(a) the papal power is designated under the image of the second beast;

(b) the descriptions pertaining to the first beast are all applicable to a secular power and,

(c) there was no form of the papal spiritual dominion which would properly correspond with what is said in Revelation 17:10.

The reference in this place is, therefore, to Rome considered as a civil or secular power, yet Rome regarded as giving support to the second beast - the papal power. The general idea here is, that a state of things would exist in regard to that power, at the time referred to, as if one of the seven heads of the monster should receive a wound which would be fatal, if it were not healed in some way. That is, its power would be weakened; its dominion would be curtailed, and that portion of its power would have come to an end, if there had not been something which would, as it were, restore it, and save it from the wrath that was impending. The great point of difficulty relates to the particular application of this; to the facts in history that would correspond with the symbol.

On this there have been almost as many opinions as there have been interpreters of the Apocalypse, and there is no impropriety in saying that none of the solutions are wholly free from objection. The main difficulty, so far as the interpretation proposed above is concerned, is, in the fact that "one" of the seven heads is referred to as wounded unto death; as if one-seventh part of the power was endangered. I confess I am not able wholly to solve this difficulty; but, after all, is it certain that the meaning is that just one-seventh part of the power was in peril; that the blow affected just such a portion that it might be described as the one-seventh part? Is not the number seven so used in the Scriptures as to denote a considerable portion - a portion quite material and important? And may not all that is intended here be, that John saw a wound inflicted on that mighty power which would have been fatal if it had not been marvelously healed? And was it not true that the Roman civil and secular power was so waning and decaying, that it might properly be represented as if one of the seven heads of the monster had received a fatal wound, until its power was restored by the influence of the spiritual domination of the church of Rome? If this be the correct exposition, then what is implied here may be thus stated:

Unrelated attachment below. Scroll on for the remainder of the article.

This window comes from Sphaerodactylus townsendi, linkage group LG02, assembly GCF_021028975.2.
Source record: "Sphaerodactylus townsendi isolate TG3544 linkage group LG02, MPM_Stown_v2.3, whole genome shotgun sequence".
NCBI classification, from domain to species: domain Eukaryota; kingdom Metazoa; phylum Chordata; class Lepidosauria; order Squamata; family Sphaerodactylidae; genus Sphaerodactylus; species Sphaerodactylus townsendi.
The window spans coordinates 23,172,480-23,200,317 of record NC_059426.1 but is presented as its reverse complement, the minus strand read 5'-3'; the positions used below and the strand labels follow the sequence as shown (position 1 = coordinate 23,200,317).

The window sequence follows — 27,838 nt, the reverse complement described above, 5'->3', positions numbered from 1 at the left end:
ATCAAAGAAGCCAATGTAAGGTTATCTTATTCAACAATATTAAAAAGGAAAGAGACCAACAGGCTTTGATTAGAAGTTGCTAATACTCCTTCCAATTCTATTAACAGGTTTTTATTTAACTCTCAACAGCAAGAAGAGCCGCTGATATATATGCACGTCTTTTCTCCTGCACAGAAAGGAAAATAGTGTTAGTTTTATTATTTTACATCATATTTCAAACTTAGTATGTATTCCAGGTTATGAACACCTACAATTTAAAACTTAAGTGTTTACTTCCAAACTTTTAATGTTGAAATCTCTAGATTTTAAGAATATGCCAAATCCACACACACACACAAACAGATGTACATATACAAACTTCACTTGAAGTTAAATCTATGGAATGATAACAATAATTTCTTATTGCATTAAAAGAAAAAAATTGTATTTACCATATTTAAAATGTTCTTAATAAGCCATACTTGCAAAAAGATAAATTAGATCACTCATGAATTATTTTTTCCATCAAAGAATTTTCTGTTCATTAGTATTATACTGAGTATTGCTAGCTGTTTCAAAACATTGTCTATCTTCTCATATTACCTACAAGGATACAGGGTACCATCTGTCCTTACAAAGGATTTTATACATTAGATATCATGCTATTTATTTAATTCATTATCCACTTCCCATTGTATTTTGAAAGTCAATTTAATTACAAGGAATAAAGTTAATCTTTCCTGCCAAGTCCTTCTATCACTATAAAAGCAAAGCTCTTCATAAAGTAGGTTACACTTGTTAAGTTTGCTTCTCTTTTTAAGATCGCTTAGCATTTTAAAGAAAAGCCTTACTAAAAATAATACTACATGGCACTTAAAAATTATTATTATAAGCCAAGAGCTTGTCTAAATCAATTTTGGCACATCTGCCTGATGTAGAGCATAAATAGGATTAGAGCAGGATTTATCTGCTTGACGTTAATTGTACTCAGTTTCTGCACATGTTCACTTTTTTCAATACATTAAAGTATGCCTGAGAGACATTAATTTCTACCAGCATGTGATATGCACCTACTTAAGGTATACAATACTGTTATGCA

(a) The general subject of the representation is the Roman power, as seen at first in its vigor and strength;

(b) then that power is said to be greatly weakened, as if one of its heads were smitten with a deadly wound;

(c) then the wound was healed - this power was restored - by being brought into alliance with the papacy; that is, the whole Roman power over the world would have died away, if it had not been restored and perpetuated by means of this new and mighty influence, Revelation 13:12.

Under this new form, Rome had all the power which it had ever had, and was guilty of all the atrocities of which it had ever been guilty: it was Rome still. Every wound that was inflicted on that power by the incursion of barbarians, and by the dividing off of parts of the empire, was healed by the papacy, and under this form its dominion became as wide and as formidable as under its ancient mode of administration. If a more particular application of this is sought for, I see no reason to doubt that it may be found in the quite common interpretation of the passage given by Protestants, that the reference is to the forms of administration under which this power appeared in the world. The number of distinct forms of government which the Roman power assumed from first to last was the following: kings, consuls, dictators, decemvirs, military tribunes, emperors. These seven forms of administration were, at least, sufficiently prominent and marked to be represented by this symbol, or to attract the attention of one contemplating this formidable power - for it was under these forms that its conquests had been achieved, and its dominion set up over the earth. In the time of John, and the time contemplated in this vision, all these had passed away but the imperial. That, too, was soon to be smitten with a deadly wound by the invasion of the Northern hordes; and that would have wholly and forever ceased if it had not been restored - the deadly wound being healed - by the influence of the papal power, giving Rome its former ascendency. See the notes at the close of Revelation 13:15.

And his deadly wound was healed - That is, as explained above, the waning Roman secular power was restored by its connection with the spiritual power - the papacy. This was: